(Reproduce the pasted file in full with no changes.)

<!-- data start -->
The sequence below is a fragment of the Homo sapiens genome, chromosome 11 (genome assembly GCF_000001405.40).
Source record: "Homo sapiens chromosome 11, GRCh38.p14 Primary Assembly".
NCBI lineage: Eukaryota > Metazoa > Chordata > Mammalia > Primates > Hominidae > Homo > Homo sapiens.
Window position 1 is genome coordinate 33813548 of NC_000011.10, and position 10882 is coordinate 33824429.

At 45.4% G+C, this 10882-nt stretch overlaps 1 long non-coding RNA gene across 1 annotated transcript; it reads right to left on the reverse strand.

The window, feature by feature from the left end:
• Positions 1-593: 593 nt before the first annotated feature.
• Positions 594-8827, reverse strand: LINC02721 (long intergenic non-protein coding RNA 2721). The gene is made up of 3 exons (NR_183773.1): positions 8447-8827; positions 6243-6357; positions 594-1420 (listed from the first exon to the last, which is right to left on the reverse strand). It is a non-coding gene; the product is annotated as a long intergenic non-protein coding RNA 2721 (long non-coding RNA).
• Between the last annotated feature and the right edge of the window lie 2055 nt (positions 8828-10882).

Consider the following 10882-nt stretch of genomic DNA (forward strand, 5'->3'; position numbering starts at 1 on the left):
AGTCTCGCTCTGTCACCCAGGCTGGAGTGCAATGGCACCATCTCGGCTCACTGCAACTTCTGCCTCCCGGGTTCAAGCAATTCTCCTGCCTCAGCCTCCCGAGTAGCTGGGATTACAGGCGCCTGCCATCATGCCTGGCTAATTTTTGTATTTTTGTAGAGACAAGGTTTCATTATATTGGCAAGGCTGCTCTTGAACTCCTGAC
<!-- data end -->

The sequence below is a fragment of the Homo sapiens genome, chromosome 11 (genome assembly GCF_000001405.40).
Source record: "Homo sapiens chromosome 11, GRCh38.p14 Primary Assembly".
NCBI lineage: Eukaryota > Metazoa > Chordata > Mammalia > Primates > Hominidae > Homo > Homo sapiens.
Window position 1 is genome coordinate 33813548 of NC_000011.10, and position 10882 is coordinate 33824429.

At 45.4% G+C, this 10882-nt stretch overlaps 1 long non-coding RNA gene across 1 annotated transcript; it reads right to left on the reverse strand.

The window, feature by feature from the left end:
• Positions 1-593: 593 nt before the first annotated feature.
• Positions 594-8827, reverse strand: LINC02721 (long intergenic non-protein coding RNA 2721). The gene is made up of 3 exons (NR_183773.1): positions 8447-8827; positions 6243-6357; positions 594-1420 (listed from the first exon to the last, which is right to left on the reverse strand). It is a non-coding gene; the product is annotated as a long intergenic non-protein coding RNA 2721 (long non-coding RNA).
• Between the last annotated feature and the right edge of the window lie 2055 nt (positions 8828-10882).

Consider the following 10882-nt stretch of genomic DNA (forward strand, 5'->3'; position numbering starts at 1 on the left):
AGTCTCGCTCTGTCACCCAGGCTGGAGTGCAATGGCACCATCTCGGCTCACTGCAACTTCTGCCTCCCGGGTTCAAGCAATTCTCCTGCCTCAGCCTCCCGAGTAGCTGGGATTACAGGCGCCTGCCATCATGCCTGGCTAATTTTTGTATTTTTGTAGAGACAAGGTTTCATTATATTGGCAAGGCTGCTCTTGAACTCCTGAC